N2 - Until recently, there was no dementia screening tool for Indigenous Australians and a paucity of information on the extent of dementia in Indigenous Australians. This thesis describes the development and validation of a tool to assess cognitive impairment in remote Indigenous Australians with the primary purpose of determining the prevalence of dementia and other associated conditions in this population. The tool was reevaluated with the larger prevalence sample and a short version of the tool was developed and evaluated. The Kimberley Indigenous Cognitive Assessment (KICA) tool was validated with Indigenous Australians aged over 45 years from the Kimberley region of Western Australia (n=70). The results were later confirmed in a larger sample from the remote Kimberley (n=363), and an additional sample in rural and remote areas of the Northern Territory (n=47). The KICA results were compared to independent consensus diagnoses using DSM-IV and ICD-10. Interpreters were used whenever participants were not proficient in English. These data led to the determination of a cut-off score of 33/34 out of a possible total score of 39 for the cognitive component of the KICA (KICA-Cog), with a sensitivity of 0.93 and specificity of 0.95 and AUC of 0.98. The tool is now widely used within remote areas of Australia. A short version of the KICACog (sKICA-Cog) was developed and found to be a valid brief screening tool for dementia in the Kimberley population, and had a cut-off score of 20/21 out of a possible 25, with a sensitivity of 0.89, specificity of 0.95 and AUC of 0.98. The sKICA-Cog should be used in combination with the KICA cognitive informant questionnaire (KICA-IQ). The KICA-IQ cut-off score of 2/3 out of a possible 16 was determined, with a sensitivity of 0.76 and specificity of 0.84 and AUC of 0.91. Using the validated KICA, the prevalence of dementia and cognitive impairment not dementia (CIND) was determined in a semi-purposive sample consisting of 363 Indigenous Australians aged over 45 years from 6 Aboriginal communities and one town in the Kimberley region. Participants were screened with the full KICA and 165 participants had an independent specialist review with consensus diagnoses. The prevalence of dementia was 12.4%, 5.2 times greater than the Australian prevalence of 2.4%, after age adjustment. The prevalence of CIND was 8.0%. Characteristics associated with dementia included older age, male gender (OR 3.1, 95% CI 1.4, 6.8), no formal education (OR 2.7, 95% CI 1.1, 6.7), smoking (OR 4.5, 95% CI 1.1, 18.6), previous stroke (OR 17.9, 95% CI 5.9, 49.7), epilepsy (OR 33.5, 95% CI 4.8, 232.3) and head injury (OR 4.0, 95% CI 1.7, 9.4). Other factors associated with dementia included incontinence, falls and poor mobility. The KICA is a valid assessment tool for rural and remote Indigenous Australians. The prevalence of dementia amongst Indigenous Australians is substantially higher than generally found in non - Indigenous Australians and other populations in the developed and developing world.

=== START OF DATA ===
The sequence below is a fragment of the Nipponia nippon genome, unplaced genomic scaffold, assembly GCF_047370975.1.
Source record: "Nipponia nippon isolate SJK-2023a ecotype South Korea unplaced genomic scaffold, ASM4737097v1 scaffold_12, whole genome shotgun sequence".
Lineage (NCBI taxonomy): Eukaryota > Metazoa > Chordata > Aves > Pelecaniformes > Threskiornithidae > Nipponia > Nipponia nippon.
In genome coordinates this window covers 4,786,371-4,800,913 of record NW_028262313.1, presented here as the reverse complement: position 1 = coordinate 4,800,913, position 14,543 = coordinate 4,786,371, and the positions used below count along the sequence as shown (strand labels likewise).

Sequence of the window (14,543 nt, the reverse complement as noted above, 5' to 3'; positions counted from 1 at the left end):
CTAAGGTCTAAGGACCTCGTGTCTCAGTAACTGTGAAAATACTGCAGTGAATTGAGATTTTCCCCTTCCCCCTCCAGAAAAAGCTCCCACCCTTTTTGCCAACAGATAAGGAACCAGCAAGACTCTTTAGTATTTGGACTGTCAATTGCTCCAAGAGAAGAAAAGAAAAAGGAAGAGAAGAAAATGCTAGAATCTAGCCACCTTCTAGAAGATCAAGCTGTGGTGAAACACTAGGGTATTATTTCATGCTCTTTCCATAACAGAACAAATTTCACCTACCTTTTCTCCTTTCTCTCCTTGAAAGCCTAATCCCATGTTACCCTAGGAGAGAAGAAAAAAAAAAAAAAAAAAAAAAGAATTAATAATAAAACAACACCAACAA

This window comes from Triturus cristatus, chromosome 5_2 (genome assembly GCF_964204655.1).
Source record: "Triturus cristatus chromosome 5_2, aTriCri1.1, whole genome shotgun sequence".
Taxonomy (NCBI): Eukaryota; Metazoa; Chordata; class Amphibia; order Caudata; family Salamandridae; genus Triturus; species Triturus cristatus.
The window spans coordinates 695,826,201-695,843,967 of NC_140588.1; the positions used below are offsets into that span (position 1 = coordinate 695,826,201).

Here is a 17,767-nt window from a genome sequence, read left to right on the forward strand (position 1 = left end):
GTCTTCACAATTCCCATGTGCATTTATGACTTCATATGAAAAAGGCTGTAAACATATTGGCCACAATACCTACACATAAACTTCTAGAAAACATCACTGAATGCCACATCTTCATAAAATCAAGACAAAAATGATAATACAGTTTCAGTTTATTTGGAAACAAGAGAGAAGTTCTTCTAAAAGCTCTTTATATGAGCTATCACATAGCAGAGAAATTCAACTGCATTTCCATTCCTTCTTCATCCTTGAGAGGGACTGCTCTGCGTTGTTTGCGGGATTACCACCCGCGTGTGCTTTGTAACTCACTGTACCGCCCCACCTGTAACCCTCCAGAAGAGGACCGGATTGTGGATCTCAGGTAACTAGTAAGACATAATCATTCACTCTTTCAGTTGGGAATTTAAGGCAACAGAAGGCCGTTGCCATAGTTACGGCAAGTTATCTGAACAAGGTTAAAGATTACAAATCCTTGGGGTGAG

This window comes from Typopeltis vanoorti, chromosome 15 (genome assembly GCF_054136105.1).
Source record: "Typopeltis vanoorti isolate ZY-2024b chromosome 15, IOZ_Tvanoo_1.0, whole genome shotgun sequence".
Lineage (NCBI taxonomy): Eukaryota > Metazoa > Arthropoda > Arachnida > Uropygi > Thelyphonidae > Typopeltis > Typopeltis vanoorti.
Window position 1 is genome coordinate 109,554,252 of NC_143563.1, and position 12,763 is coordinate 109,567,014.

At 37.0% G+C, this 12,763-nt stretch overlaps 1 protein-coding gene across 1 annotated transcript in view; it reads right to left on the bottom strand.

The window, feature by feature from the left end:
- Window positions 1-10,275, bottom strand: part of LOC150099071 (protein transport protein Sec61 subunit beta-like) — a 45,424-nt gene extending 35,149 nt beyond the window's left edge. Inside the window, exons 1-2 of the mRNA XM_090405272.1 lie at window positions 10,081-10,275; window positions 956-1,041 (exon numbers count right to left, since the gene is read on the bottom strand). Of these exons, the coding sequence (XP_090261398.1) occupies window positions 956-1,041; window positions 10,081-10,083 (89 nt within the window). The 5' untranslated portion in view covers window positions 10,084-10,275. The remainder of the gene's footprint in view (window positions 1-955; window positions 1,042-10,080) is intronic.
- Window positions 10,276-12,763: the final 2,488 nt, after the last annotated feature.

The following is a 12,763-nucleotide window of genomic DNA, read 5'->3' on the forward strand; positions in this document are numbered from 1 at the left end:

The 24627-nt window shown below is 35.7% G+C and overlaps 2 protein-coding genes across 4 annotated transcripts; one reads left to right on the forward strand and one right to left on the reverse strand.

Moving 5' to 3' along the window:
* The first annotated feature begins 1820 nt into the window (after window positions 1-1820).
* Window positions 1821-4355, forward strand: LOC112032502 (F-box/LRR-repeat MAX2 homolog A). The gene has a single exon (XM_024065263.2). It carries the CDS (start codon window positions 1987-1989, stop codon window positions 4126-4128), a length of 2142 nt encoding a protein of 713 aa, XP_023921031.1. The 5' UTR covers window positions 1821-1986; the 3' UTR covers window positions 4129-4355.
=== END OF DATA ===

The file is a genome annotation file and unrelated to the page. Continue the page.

AB - Until recently, there was no dementia screening tool for Indigenous Australians and a paucity of information on the extent of dementia in Indigenous Australians. This thesis describes the development and validation of a tool to assess cognitive impairment in remote Indigenous Australians with the primary purpose of determining the prevalence of dementia and other associated conditions in this population. The tool was reevaluated with the larger prevalence sample and a short version of the tool was developed and evaluated. The Kimberley Indigenous Cognitive Assessment (KICA) tool was validated with Indigenous Australians aged over 45 years from the Kimberley region of Western Australia (n=70). The results were later confirmed in a larger sample from the remote Kimberley (n=363), and an additional sample in rural and remote areas of the Northern Territory (n=47). The KICA results were compared to independent consensus diagnoses using DSM-IV and ICD-10. Interpreters were used whenever participants were not proficient in English. These data led to the determination of a cut-off score of 33/34 out of a possible total score of 39 for the cognitive component of the KICA (KICA-Cog), with a sensitivity of 0.93 and specificity of 0.95 and AUC of 0.98. The tool is now widely used within remote areas of Australia. A short version of the KICACog (sKICA-Cog) was developed and found to be a valid brief screening tool for dementia in the Kimberley population, and had a cut-off score of 20/21 out of a possible 25, with a sensitivity of 0.89, specificity of 0.95 and AUC of 0.98. The sKICA-Cog should be used in combination with the KICA cognitive informant questionnaire (KICA-IQ). The KICA-IQ cut-off score of 2/3 out of a possible 16 was determined, with a sensitivity of 0.76 and specificity of 0.84 and AUC of 0.91. Using the validated KICA, the prevalence of dementia and cognitive impairment not dementia (CIND) was determined in a semi-purposive sample consisting of 363 Indigenous Australians aged over 45 years from 6 Aboriginal communities and one town in the Kimberley region. Participants were screened with the full KICA and 165 participants had an independent specialist review with consensus diagnoses. The prevalence of dementia was 12.4%, 5.2 times greater than the Australian prevalence of 2.4%, after age adjustment. The prevalence of CIND was 8.0%. Characteristics associated with dementia included older age, male gender (OR 3.1, 95% CI 1.4, 6.8), no formal education (OR 2.7, 95% CI 1.1, 6.7), smoking (OR 4.5, 95% CI 1.1, 18.6), previous stroke (OR 17.9, 95% CI 5.9, 49.7), epilepsy (OR 33.5, 95% CI 4.8, 232.3) and head injury (OR 4.0, 95% CI 1.7, 9.4). Other factors associated with dementia included incontinence, falls and poor mobility. The KICA is a valid assessment tool for rural and remote Indigenous Australians. The prevalence of dementia amongst Indigenous Australians is substantially higher than generally found in non - Indigenous Australians and other populations in the developed and developing world.

    KW - Aboriginal Australians

    KW - Health and hygiene

    KW - Western Australia

    KW - Kimberley

    KW - Psychological testing

    KW - Alzheimer's disease

    KW - Australia

    KW - Cognition

    KW - Testing

    KW - Dementia

    KW - Prevalence

    M3 - Doctoral Thesis

    ER -